After moving to Mahalakshmi Layout with her family, a few months ago, Lakshmi Teeka, 32, found that there weren’t too many grocery stores in her neighbourhood. At supermarkets, she had to wait in line to pay the bill and checkout. Her friends introduced her to Town Essentials (towness.com), an online grocery shopping website that takes orders online and delivers groceries home. “I could do shopping at 12 am in the night and didn’t have to wait in line anymore. The prices too are on par with wholesale prices so I began to order all my groceries including vegetables and fruits this way,” says Lakshmi.
Browsing groceries is just a click away as several online websites have begun offering home-delivery of groceries. Town Essentials and At My Doorsteps are two such websites that deliver in the city. The virtual shops sell everything from cereals to spices and dairy to instant mixes.
E-tailing (a portmanteau of electronic and retail) is not a new phenomenon. In 1999, K Vaitheeswaran started India’s first online departmental store, Indiaplaza, in Bangalore and in 2002 took the operations offline and opened a grocery store near Koramangla. The company was eventually acquired by Aditya Birla Group in 2006 and re-branded as More chain of grocery outlets.
Ordering online on most websites is fairly simple. After registering on the website (you need to enter basic details and the address you want the products to be shipped to), one can browse through the product list and add the products to the cart. The items on the cart can then be reviewed after which the order can be confirmed. Payment can be made online through debit/credit cards or through cash-on-delivery. Deliveries are usually made in less than one day of the order being placed.
At My Doorsteps makes free delivery for orders higher than Rs 500 and charges Rs 30 for orders below Rs 500. It delivers in Banashankari, Bannerghatta, Jayanagar and JP Nagar. Town Essentials, which delivers anywhere in the city, requires a minimum order of Rs 400 and an extra delivery charge of Rs 20 is levied. Town Essentials delivers the products in a cardboard carton and packs them in a combination of plastic and paper .At My Doorsteps deliver the orders in cloth bags, however, take back the bags after delivery. The products are pre-packed at Metro using a polythene bags.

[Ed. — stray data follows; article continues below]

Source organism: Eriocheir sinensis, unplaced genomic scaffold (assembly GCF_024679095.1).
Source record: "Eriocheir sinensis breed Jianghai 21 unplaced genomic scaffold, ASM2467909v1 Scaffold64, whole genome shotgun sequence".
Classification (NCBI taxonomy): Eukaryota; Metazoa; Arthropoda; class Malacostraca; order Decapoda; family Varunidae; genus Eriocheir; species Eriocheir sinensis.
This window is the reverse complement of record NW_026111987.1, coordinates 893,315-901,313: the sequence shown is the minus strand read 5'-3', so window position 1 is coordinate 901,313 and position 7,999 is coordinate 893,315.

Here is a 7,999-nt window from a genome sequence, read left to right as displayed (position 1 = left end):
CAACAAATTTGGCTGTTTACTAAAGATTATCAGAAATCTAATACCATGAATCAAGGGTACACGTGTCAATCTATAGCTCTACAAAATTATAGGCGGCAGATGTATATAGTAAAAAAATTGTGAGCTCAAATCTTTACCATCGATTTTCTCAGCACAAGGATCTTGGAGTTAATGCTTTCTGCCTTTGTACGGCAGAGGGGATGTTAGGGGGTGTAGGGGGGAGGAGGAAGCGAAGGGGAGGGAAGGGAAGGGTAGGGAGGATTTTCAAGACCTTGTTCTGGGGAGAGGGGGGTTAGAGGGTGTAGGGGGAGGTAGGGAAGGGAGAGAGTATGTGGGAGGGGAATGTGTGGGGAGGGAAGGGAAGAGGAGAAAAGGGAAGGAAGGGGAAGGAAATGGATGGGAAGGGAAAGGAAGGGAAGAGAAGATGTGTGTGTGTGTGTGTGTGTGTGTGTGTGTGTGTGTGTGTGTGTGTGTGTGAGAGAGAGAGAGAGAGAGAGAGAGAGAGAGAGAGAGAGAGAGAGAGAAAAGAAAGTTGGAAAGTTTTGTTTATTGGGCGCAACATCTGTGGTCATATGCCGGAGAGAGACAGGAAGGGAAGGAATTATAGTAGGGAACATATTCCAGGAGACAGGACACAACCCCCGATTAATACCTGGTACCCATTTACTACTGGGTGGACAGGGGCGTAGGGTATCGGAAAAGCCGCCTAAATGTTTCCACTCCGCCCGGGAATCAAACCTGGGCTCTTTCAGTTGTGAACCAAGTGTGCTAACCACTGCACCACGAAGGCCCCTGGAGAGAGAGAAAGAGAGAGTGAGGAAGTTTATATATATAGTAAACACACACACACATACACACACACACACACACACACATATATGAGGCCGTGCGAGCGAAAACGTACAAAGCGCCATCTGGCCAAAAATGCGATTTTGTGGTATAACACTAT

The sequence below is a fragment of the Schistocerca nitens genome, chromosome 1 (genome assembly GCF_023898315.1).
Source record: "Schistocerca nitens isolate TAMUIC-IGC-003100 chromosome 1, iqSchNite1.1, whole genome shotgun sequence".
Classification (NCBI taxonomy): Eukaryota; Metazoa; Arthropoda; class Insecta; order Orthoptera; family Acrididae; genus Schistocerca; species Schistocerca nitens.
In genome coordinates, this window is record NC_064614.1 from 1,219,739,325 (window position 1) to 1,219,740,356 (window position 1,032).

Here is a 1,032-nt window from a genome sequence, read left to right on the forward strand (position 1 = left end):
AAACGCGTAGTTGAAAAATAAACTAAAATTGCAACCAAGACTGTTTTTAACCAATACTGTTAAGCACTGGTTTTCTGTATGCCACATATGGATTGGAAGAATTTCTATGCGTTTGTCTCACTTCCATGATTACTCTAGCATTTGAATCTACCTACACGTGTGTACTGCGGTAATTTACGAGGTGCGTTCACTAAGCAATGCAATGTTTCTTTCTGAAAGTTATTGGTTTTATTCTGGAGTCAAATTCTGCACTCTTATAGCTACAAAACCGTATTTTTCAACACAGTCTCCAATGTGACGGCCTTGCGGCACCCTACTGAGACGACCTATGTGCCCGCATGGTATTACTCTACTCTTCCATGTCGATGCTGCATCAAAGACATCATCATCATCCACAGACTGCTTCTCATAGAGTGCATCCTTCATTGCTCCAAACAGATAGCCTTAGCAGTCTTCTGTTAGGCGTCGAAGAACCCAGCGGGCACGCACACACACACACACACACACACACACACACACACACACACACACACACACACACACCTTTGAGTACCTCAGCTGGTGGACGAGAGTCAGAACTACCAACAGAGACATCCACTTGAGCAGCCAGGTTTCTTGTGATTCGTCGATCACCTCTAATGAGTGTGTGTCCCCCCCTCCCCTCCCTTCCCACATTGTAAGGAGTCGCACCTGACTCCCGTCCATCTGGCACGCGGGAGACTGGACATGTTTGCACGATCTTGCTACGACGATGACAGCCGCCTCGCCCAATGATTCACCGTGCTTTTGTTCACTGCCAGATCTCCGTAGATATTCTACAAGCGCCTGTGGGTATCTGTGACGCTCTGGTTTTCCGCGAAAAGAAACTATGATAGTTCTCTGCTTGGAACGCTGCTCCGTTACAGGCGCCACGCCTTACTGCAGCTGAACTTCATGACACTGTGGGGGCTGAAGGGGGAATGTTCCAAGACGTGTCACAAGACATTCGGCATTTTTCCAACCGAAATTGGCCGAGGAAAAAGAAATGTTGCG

In case of dissatisfaction with the products, At My Doorsteps provides a credit note for the value of the product, which is returned. This can be redeemed on another purchase. While, Town Essentials refunds the cost of the product returned. The returns are picked up from the customer at their convenience.
Priyadarshini Shetty, 26, another customer of Town Essentials and a recent law graduate from USA began looking for online grocery shopping websites after her return in September this year. “I had become used to ordering online when I was abroad. I tried it once and liked it enough to order regularly,” says Priyadarhsini, a resident of 2nd Stage RMV extension. “I don’t have to wait in lines or be restricted to shopping only during business hours,” she says, adding that this way, she does not have to worry about finding parking spaces while grocery shopping.
Amita Rao, a Human Resources professional, in her thirties, living in Jayanagar echoes a similar opinion. Three months ago, she began shopping for groceries from At My Doorsteps. “It is a personal shopping experience without the hassle of going to a store. Since the quality of the products was good and they call you to confirm that you are at home before they deliver which is good,” says Amita.
Priyadarshini points out that the online method does have a few drawbacks. “It can be a problem when I am having guests over and need to cook something quickly,” she says. Lakshmi agrees. “It has to be a planned shopping. Impromptu shopping is not possible this way as delivery takes time,” says Lakshmi.